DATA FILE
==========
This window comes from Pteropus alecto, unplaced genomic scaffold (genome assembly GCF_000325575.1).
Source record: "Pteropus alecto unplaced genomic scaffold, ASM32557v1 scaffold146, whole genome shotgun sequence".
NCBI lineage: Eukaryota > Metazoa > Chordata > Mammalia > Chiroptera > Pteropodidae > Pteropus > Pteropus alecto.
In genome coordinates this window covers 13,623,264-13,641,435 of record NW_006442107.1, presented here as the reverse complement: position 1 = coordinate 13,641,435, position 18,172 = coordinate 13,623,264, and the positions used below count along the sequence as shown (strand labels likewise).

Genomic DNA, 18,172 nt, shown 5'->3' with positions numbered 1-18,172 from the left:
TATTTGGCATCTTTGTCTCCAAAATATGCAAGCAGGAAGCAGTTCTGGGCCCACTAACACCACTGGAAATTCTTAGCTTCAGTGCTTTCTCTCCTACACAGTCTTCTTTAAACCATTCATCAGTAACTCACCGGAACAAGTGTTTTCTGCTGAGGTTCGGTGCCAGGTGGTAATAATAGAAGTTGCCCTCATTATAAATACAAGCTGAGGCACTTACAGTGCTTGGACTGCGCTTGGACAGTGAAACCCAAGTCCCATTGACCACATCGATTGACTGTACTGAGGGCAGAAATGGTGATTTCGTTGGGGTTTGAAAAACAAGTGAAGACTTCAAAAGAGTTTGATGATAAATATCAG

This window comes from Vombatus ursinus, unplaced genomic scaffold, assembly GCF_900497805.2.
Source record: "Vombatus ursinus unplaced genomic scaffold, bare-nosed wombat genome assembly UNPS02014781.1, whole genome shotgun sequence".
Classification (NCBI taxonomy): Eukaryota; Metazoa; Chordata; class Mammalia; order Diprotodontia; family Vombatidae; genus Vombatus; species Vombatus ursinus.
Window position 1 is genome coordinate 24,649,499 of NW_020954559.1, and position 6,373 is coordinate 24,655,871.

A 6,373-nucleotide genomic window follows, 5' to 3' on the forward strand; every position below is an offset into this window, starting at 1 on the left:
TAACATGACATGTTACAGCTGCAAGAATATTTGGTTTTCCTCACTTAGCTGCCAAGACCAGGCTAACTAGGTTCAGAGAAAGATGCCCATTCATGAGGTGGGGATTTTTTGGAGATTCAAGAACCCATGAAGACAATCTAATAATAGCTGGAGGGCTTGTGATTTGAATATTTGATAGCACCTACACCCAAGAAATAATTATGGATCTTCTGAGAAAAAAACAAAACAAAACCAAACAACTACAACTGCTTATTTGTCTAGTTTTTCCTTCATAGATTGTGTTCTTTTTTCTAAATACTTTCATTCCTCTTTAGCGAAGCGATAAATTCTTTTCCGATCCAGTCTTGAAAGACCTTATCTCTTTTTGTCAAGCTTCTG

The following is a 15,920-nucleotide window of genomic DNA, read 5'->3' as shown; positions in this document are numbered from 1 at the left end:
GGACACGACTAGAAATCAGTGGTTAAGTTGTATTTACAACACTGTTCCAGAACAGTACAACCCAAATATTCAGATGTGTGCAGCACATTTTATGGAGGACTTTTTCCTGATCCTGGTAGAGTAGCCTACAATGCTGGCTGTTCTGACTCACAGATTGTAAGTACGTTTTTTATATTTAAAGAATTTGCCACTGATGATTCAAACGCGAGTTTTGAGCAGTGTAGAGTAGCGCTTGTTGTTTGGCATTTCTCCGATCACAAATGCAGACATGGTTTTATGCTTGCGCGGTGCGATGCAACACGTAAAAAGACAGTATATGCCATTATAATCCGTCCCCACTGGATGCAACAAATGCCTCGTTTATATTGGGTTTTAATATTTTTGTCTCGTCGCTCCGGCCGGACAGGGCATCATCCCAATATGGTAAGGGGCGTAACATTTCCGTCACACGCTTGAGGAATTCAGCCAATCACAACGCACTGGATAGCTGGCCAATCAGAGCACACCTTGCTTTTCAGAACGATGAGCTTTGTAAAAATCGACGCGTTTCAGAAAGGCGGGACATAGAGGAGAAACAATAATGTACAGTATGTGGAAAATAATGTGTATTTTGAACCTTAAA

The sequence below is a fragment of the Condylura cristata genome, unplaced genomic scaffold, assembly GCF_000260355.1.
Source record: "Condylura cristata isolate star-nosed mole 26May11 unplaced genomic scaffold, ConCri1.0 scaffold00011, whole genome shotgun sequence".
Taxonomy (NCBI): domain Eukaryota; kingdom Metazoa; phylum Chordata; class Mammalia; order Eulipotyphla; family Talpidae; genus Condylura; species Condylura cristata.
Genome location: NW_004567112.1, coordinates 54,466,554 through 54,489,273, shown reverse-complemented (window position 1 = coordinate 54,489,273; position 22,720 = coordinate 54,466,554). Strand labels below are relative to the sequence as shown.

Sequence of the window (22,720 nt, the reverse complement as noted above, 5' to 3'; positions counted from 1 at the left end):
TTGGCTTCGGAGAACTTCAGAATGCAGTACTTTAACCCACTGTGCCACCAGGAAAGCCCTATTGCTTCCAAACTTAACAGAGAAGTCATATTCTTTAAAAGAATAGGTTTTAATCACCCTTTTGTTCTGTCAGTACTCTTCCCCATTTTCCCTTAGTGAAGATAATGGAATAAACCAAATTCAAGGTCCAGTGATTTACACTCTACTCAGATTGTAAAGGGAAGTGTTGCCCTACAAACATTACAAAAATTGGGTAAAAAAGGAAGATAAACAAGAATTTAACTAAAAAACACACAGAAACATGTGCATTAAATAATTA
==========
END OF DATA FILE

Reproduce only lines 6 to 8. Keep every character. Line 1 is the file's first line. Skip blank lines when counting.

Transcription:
TATTTGGCATCTTTGTCTCCAAAATATGCAAGCAGGAAGCAGTTCTGGGCCCACTAACACCACTGGAAATTCTTAGCTTCAGTGCTTTCTCTCCTACACAGTCTTCTTTAAACCATTCATCAGTAACTCACCGGAACAAGTGTTTTCTGCTGAGGTTCGGTGCCAGGTGGTAATAATAGAAGTTGCCCTCATTATAAATACAAGCTGAGGCACTTACAGTGCTTGGACTGCGCTTGGACAGTGAAACCCAAGTCCCATTGACCACATCGATTGACTGTACTGAGGGCAGAAATGGTGATTTCGTTGGGGTTTGAAAAACAAGTGAAGACTTCAAAAGAGTTTGATGATAAATATCAG

This window comes from Vombatus ursinus, unplaced genomic scaffold, assembly GCF_900497805.2.
Source record: "Vombatus ursinus unplaced genomic scaffold, bare-nosed wombat genome assembly UNPS02014781.1, whole genome shotgun sequence".